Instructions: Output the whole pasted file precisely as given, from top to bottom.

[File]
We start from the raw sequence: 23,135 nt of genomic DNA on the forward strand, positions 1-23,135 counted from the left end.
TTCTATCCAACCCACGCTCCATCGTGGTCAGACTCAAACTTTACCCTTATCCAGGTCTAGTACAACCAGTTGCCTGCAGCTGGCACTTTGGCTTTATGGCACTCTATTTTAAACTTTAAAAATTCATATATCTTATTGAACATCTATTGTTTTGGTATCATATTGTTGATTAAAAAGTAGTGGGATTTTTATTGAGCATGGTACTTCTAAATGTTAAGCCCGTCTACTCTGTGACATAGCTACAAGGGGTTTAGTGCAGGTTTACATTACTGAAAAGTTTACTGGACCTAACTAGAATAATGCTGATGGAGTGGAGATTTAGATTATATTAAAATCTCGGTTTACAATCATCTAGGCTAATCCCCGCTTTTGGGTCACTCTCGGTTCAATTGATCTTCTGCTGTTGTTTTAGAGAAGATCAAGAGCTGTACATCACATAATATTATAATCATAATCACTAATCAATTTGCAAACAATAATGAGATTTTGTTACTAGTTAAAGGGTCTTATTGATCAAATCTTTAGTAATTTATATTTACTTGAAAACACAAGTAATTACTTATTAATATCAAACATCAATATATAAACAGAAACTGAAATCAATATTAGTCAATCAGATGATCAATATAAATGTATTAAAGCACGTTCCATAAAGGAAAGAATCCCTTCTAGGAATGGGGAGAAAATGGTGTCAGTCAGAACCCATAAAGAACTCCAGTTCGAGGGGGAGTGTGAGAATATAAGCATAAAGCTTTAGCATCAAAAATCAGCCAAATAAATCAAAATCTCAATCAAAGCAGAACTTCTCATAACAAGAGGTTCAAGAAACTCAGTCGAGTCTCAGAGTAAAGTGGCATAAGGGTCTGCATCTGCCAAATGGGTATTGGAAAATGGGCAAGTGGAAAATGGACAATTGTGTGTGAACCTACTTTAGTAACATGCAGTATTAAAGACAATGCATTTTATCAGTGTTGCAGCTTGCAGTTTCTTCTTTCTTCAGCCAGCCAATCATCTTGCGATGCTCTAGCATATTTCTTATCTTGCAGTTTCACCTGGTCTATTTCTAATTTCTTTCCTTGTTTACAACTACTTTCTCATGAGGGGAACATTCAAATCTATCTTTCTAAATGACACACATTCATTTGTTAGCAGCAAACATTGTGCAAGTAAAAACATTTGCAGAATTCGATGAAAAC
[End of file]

We start from the raw sequence: 23,135 nt of genomic DNA on the forward strand, positions 1-23,135 counted from the left end.
TTCTATCCAACCCACGCTCCATCGTGGTCAGACTCAAACTTTACCCTTATCCAGGTCTAGTACAACCAGTTGCCTGCAGCTGGCACTTTGGCTTTATGGCACTCTATTTTAAACTTTAAAAATTCATATATCTTATTGAACATCTATTGTTTTGGTATCATATTGTTGATTAAAAAGTAGTGGGATTTTTATTGAGCATGGTACTTCTAAATGTTAAGCCCGTCTACTCTGTGACATAGCTACAAGGGGTTTAGTGCAGGTTTACATTACTGAAAAGTTTACTGGACCTAACTAGAATAATGCTGATGGAGTGGAGATTTAGATTATATTAAAATCTCGGTTTACAATCATCTAGGCTAATCCCCGCTTTTGGGTCACTCTCGGTTCAATTGATCTTCTGCTGTTGTTTTAGAGAAGATCAAGAGCTGTACATCACATAATATTATAATCATAATCACTAATCAATTTGCAAACAATAATGAGATTTTGTTACTAGTTAAAGGGTCTTATTGATCAAATCTTTAGTAATTTATATTTACTTGAAAACACAAGTAATTACTTATTAATATCAAACATCAATATATAAACAGAAACTGAAATCAATATTAGTCAATCAGATGATCAATATAAATGTATTAAAGCACGTTCCATAAAGGAAAGAATCCCTTCTAGGAATGGGGAGAAAATGGTGTCAGTCAGAACCCATAAAGAACTCCAGTTCGAGGGGGAGTGTGAGAATATAAGCATAAAGCTTTAGCATCAAAAATCAGCCAAATAAATCAAAATCTCAATCAAAGCAGAACTTCTCATAACAAGAGGTTCAAGAAACTCAGTCGAGTCTCAGAGTAAAGTGGCATAAGGGTCTGCATCTGCCAAATGGGTATTGGAAAATGGGCAAGTGGAAAATGGACAATTGTGTGTGAACCTACTTTAGTAACATGCAGTATTAAAGACAATGCATTTTATCAGTGTTGCAGCTTGCAGTTTCTTCTTTCTTCAGCCAGCCAATCATCTTGCGATGCTCTAGCATATTTCTTATCTTGCAGTTTCACCTGGTCTATTTCTAATTTCTTTCCTTGTTTACAACTACTTTCTCATGAGGGGAACATTCAAATCTATCTTTCTAAATGACACACATTCATTTGTTAGCAGCAAACATTGTGCAAGTAAAAACATTTGCAGAATTCGATGAAAAC